TensorFlow is designed to make the predictive analytics through the machine and deep learning easy for everyone, but using it does require understanding some general principles and algorithms. Furthermore, the latest release of TensorFlow comes with lots of exciting features. Thus I also tried to cover them so that you can use them with ease. I have shown how to install TensorFlow on different platforms including Linux, Windows, and Mac OS. In summary, here is a brief recap of the key concepts of TensorFlow explained in this lesson:

**Graph**: each TensorFlow computation can be represented as a set of dataflow graphs where each graph is built as a set of operation objects. There are three core graph data structures:`tf.Graph`

`tf.Operation`

`tf.Tensor`

**Operation**: A graph node takes tensors as input and also produces a tensor as output. A node can be represented by an operation object for performing units of computations such as addition, multiplication, division, subtraction or more complex operation.**Tensor**: Tensors are like high-dimensional array objects. In other words, they can be represented as edges of a dataflow graph but still they don't hold any value produced out of an operations.**Session**: A session object is an entity that encapsulates the environment in which operation objects are executed for running calculations on the dataflow graph. As a result, the tensors objects are evaluated inside the`run()`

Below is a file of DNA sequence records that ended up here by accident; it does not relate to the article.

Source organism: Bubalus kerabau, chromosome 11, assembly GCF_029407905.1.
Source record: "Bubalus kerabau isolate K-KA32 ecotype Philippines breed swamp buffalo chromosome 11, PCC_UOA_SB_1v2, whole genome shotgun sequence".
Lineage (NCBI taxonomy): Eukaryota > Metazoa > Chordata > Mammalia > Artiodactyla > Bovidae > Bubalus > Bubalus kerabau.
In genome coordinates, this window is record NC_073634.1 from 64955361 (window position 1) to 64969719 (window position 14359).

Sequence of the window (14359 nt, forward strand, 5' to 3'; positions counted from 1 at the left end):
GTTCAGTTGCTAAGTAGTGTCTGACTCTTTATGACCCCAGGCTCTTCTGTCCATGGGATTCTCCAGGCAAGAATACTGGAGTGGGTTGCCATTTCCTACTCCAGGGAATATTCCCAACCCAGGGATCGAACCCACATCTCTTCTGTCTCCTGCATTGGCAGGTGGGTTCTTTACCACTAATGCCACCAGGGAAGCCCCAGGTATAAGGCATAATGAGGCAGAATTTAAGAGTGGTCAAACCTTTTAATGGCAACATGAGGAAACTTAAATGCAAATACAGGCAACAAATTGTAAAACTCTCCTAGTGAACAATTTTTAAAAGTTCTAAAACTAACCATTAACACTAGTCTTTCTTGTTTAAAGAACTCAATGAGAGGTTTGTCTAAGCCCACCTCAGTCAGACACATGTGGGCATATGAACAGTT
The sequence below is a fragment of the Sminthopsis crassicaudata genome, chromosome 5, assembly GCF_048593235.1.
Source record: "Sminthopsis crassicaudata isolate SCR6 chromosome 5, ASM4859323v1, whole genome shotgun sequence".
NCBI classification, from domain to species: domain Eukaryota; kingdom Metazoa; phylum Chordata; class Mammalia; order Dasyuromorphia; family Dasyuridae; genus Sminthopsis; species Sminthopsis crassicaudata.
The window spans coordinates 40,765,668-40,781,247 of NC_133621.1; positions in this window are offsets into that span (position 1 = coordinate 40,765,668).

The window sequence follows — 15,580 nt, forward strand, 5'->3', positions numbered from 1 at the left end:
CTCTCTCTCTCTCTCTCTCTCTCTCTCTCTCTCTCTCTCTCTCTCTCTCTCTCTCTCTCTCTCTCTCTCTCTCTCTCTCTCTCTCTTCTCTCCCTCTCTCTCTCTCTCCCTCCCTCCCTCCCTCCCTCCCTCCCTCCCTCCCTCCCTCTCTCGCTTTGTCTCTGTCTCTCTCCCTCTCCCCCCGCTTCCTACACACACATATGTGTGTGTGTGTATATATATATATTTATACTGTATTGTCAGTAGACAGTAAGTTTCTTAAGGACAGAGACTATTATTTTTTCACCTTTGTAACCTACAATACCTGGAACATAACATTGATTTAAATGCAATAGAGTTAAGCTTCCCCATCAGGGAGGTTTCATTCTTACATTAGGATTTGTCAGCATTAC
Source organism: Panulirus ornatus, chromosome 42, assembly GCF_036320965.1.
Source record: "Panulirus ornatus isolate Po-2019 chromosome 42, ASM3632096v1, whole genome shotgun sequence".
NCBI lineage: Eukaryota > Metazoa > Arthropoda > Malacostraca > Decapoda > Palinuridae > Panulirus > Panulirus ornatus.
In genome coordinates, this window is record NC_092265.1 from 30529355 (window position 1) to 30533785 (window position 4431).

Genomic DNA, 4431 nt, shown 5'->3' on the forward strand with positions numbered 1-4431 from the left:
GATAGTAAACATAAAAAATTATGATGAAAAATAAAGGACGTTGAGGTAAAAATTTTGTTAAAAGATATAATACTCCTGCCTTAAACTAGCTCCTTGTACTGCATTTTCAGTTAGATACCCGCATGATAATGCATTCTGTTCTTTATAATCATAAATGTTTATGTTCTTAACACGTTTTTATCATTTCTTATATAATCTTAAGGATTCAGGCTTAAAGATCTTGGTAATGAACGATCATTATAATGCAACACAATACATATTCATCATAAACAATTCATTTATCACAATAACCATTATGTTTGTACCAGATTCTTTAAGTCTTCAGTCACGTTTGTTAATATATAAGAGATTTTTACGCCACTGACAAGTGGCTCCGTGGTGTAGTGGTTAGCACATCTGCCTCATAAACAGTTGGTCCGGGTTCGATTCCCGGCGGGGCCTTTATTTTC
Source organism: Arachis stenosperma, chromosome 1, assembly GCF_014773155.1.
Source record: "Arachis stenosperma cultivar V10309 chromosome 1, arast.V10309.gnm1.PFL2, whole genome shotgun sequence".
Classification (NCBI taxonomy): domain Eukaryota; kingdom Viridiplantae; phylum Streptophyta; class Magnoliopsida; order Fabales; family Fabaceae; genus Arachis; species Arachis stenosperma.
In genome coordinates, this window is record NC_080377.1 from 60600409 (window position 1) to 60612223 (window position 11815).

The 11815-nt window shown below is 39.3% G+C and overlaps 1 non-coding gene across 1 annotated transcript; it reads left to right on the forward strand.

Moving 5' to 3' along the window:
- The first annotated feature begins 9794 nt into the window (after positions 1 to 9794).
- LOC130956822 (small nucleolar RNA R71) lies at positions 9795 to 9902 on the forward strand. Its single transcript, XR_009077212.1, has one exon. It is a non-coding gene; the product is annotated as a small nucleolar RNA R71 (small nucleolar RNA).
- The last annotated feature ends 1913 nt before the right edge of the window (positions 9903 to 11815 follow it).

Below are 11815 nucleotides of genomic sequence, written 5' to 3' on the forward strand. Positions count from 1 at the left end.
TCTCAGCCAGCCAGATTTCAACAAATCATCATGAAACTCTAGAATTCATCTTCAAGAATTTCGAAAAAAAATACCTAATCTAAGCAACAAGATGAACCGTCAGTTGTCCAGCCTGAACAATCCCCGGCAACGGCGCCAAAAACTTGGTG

or`eval()`

invocation.

In a later section of the lesson, we introduced TensorBoard, which is a powerful tool for analyzing and debugging neural network models, the lesson ended with an example that shows how to implement a simple neuron model and how to analyze its learning phase with TensorBoard.

Predictive models often perform calculations during live transactions, for example, to evaluate the risk or opportunity of a given customer or transaction, in order to guide a decision. With advancements in computing speed, individual agent modeling systems have become capable of simulating human behavior or reactions to given stimuli or scenarios.

In the next lesson, we will cover linear models for regression, classification, and clustering and dimensionality reduction and will also give some insights about some performance measures.